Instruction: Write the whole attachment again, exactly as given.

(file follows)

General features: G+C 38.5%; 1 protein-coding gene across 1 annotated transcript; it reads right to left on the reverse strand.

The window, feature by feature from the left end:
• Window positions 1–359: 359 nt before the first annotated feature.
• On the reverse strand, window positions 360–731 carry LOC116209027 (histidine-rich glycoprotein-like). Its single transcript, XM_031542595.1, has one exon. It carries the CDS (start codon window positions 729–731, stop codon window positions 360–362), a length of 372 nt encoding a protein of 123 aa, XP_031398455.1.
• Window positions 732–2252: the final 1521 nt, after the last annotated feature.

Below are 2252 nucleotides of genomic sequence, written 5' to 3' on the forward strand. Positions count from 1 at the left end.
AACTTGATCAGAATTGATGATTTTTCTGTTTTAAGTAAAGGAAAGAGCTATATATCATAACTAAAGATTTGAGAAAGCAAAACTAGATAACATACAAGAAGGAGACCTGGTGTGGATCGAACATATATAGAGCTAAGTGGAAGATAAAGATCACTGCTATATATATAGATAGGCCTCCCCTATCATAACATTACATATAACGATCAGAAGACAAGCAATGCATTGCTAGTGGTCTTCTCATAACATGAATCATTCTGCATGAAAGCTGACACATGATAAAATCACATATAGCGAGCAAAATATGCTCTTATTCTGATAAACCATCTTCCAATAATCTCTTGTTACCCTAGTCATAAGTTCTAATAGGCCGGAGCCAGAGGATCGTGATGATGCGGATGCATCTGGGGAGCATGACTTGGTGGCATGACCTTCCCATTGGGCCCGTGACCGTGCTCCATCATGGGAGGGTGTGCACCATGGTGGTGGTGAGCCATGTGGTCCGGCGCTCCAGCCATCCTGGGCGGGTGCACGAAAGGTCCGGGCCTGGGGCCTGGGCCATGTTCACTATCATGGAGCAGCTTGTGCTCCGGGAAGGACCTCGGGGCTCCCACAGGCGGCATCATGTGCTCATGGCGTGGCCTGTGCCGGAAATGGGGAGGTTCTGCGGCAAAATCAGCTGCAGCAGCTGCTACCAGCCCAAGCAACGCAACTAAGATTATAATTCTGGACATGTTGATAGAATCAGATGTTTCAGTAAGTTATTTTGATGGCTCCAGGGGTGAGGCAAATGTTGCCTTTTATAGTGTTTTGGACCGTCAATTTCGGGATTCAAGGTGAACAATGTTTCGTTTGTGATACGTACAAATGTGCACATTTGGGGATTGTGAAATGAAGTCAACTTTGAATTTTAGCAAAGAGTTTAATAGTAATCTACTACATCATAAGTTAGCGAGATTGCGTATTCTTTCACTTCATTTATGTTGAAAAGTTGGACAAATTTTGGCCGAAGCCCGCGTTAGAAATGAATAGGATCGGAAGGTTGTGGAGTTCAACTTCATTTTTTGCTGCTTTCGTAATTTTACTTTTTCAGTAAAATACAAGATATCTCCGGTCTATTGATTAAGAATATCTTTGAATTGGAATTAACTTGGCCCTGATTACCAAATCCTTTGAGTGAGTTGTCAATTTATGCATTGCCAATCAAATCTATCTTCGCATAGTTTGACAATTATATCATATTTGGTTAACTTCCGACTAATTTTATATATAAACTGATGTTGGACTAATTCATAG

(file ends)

General features: G+C 38.5%; 1 protein-coding gene across 1 annotated transcript; it reads right to left on the reverse strand.

The window, feature by feature from the left end:
• Window positions 1–359: 359 nt before the first annotated feature.
• On the reverse strand, window positions 360–731 carry LOC116209027 (histidine-rich glycoprotein-like). Its single transcript, XM_031542595.1, has one exon. It carries the CDS (start codon window positions 729–731, stop codon window positions 360–362), a length of 372 nt encoding a protein of 123 aa, XP_031398455.1.
• Window positions 732–2252: the final 1521 nt, after the last annotated feature.

Below are 2252 nucleotides of genomic sequence, written 5' to 3' on the forward strand. Positions count from 1 at the left end.
AACTTGATCAGAATTGATGATTTTTCTGTTTTAAGTAAAGGAAAGAGCTATATATCATAACTAAAGATTTGAGAAAGCAAAACTAGATAACATACAAGAAGGAGACCTGGTGTGGATCGAACATATATAGAGCTAAGTGGAAGATAAAGATCACTGCTATATATATAGATAGGCCTCCCCTATCATAACATTACATATAACGATCAGAAGACAAGCAATGCATTGCTAGTGGTCTTCTCATAACATGAATCATTCTGCATGAAAGCTGACACATGATAAAATCACATATAGCGAGCAAAATATGCTCTTATTCTGATAAACCATCTTCCAATAATCTCTTGTTACCCTAGTCATAAGTTCTAATAGGCCGGAGCCAGAGGATCGTGATGATGCGGATGCATCTGGGGAGCATGACTTGGTGGCATGACCTTCCCATTGGGCCCGTGACCGTGCTCCATCATGGGAGGGTGTGCACCATGGTGGTGGTGAGCCATGTGGTCCGGCGCTCCAGCCATCCTGGGCGGGTGCACGAAAGGTCCGGGCCTGGGGCCTGGGCCATGTTCACTATCATGGAGCAGCTTGTGCTCCGGGAAGGACCTCGGGGCTCCCACAGGCGGCATCATGTGCTCATGGCGTGGCCTGTGCCGGAAATGGGGAGGTTCTGCGGCAAAATCAGCTGCAGCAGCTGCTACCAGCCCAAGCAACGCAACTAAGATTATAATTCTGGACATGTTGATAGAATCAGATGTTTCAGTAAGTTATTTTGATGGCTCCAGGGGTGAGGCAAATGTTGCCTTTTATAGTGTTTTGGACCGTCAATTTCGGGATTCAAGGTGAACAATGTTTCGTTTGTGATACGTACAAATGTGCACATTTGGGGATTGTGAAATGAAGTCAACTTTGAATTTTAGCAAAGAGTTTAATAGTAATCTACTACATCATAAGTTAGCGAGATTGCGTATTCTTTCACTTCATTTATGTTGAAAAGTTGGACAAATTTTGGCCGAAGCCCGCGTTAGAAATGAATAGGATCGGAAGGTTGTGGAGTTCAACTTCATTTTTTGCTGCTTTCGTAATTTTACTTTTTCAGTAAAATACAAGATATCTCCGGTCTATTGATTAAGAATATCTTTGAATTGGAATTAACTTGGCCCTGATTACCAAATCCTTTGAGTGAGTTGTCAATTTATGCATTGCCAATCAAATCTATCTTCGCATAGTTTGACAATTATATCATATTTGGTTAACTTCCGACTAATTTTATATATAAACTGATGTTGGACTAATTCATAG